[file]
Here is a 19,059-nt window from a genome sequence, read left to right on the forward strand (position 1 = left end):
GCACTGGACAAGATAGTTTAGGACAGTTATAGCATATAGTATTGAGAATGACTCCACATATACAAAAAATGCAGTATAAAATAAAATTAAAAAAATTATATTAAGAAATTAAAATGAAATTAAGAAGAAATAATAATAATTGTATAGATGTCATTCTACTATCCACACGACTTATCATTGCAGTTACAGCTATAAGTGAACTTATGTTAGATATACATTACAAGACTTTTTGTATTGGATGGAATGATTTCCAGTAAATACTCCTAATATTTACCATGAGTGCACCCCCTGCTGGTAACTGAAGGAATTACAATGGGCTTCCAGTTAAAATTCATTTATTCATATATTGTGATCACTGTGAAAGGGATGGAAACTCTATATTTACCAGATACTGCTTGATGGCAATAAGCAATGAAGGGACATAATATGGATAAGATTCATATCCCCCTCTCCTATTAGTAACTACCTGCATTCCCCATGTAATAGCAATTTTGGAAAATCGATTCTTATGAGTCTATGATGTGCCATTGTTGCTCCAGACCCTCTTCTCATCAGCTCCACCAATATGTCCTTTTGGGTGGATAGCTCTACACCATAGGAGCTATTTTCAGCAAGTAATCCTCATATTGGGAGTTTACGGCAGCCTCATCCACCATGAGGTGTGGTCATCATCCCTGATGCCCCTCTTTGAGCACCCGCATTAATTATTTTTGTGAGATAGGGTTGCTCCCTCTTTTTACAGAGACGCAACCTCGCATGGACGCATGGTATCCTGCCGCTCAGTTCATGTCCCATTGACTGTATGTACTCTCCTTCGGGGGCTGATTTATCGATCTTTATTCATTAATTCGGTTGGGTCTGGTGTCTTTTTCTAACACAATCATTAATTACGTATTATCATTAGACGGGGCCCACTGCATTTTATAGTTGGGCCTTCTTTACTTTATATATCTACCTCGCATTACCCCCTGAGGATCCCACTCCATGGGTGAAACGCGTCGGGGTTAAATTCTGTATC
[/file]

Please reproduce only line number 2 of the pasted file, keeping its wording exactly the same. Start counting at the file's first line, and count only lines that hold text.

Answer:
GCACTGGACAAGATAGTTTAGGACAGTTATAGCATATAGTATTGAGAATGACTCCACATATACAAAAAATGCAGTATAAAATAAAATTAAAAAAATTATATTAAGAAATTAAAATGAAATTAAGAAGAAATAATAATAATTGTATAGATGTCATTCTACTATCCACACGACTTATCATTGCAGTTACAGCTATAAGTGAACTTATGTTAGATATACATTACAAGACTTTTTGTATTGGATGGAATGATTTCCAGTAAATACTCCTAATATTTACCATGAGTGCACCCCCTGCTGGTAACTGAAGGAATTACAATGGGCTTCCAGTTAAAATTCATTTATTCATATATTGTGATCACTGTGAAAGGGATGGAAACTCTATATTTACCAGATACTGCTTGATGGCAATAAGCAATGAAGGGACATAATATGGATAAGATTCATATCCCCCTCTCCTATTAGTAACTACCTGCATTCCCCATGTAATAGCAATTTTGGAAAATCGATTCTTATGAGTCTATGATGTGCCATTGTTGCTCCAGACCCTCTTCTCATCAGCTCCACCAATATGTCCTTTTGGGTGGATAGCTCTACACCATAGGAGCTATTTTCAGCAAGTAATCCTCATATTGGGAGTTTACGGCAGCCTCATCCACCATGAGGTGTGGTCATCATCCCTGATGCCCCTCTTTGAGCACCCGCATTAATTATTTTTGTGAGATAGGGTTGCTCCCTCTTTTTACAGAGACGCAACCTCGCATGGACGCATGGTATCCTGCCGCTCAGTTCATGTCCCATTGACTGTATGTACTCTCCTTCGGGGGCTGATTTATCGATCTTTATTCATTAATTCGGTTGGGTCTGGTGTCTTTTTCTAACACAATCATTAATTACGTATTATCATTAGACGGGGCCCACTGCATTTTATAGTTGGGCCTTCTTTACTTTATATATCTACCTCGCATTACCCCCTGAGGATCCCACTCCATGGGTGAAACGCGTCGGGGTTAAATTCTGTATC